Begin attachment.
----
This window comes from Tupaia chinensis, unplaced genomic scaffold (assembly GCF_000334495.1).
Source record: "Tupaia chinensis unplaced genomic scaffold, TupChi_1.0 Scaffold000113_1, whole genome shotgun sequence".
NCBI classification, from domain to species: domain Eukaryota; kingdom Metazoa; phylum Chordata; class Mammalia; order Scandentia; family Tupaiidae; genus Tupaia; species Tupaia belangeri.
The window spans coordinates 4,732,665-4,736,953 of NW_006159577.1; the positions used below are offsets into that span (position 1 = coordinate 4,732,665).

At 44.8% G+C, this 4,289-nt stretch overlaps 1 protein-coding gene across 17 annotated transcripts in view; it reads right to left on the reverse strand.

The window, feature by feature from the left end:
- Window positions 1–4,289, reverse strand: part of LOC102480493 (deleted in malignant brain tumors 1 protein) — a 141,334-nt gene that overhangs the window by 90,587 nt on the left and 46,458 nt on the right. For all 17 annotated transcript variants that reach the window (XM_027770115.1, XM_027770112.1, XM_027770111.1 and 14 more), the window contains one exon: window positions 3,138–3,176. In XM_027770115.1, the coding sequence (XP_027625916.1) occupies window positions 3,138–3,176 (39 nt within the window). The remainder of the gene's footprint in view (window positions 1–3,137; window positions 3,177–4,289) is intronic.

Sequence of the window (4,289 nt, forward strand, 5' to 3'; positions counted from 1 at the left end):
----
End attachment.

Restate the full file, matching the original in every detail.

This window comes from Tupaia chinensis, unplaced genomic scaffold (assembly GCF_000334495.1).
Source record: "Tupaia chinensis unplaced genomic scaffold, TupChi_1.0 Scaffold000113_1, whole genome shotgun sequence".
NCBI classification, from domain to species: domain Eukaryota; kingdom Metazoa; phylum Chordata; class Mammalia; order Scandentia; family Tupaiidae; genus Tupaia; species Tupaia belangeri.
The window spans coordinates 4,732,665-4,736,953 of NW_006159577.1; the positions used below are offsets into that span (position 1 = coordinate 4,732,665).

At 44.8% G+C, this 4,289-nt stretch overlaps 1 protein-coding gene across 17 annotated transcripts in view; it reads right to left on the reverse strand.

The window, feature by feature from the left end:
- Window positions 1–4,289, reverse strand: part of LOC102480493 (deleted in malignant brain tumors 1 protein) — a 141,334-nt gene that overhangs the window by 90,587 nt on the left and 46,458 nt on the right. For all 17 annotated transcript variants that reach the window (XM_027770115.1, XM_027770112.1, XM_027770111.1 and 14 more), the window contains one exon: window positions 3,138–3,176. In XM_027770115.1, the coding sequence (XP_027625916.1) occupies window positions 3,138–3,176 (39 nt within the window). The remainder of the gene's footprint in view (window positions 1–3,137; window positions 3,177–4,289) is intronic.

Sequence of the window (4,289 nt, forward strand, 5' to 3'; positions counted from 1 at the left end):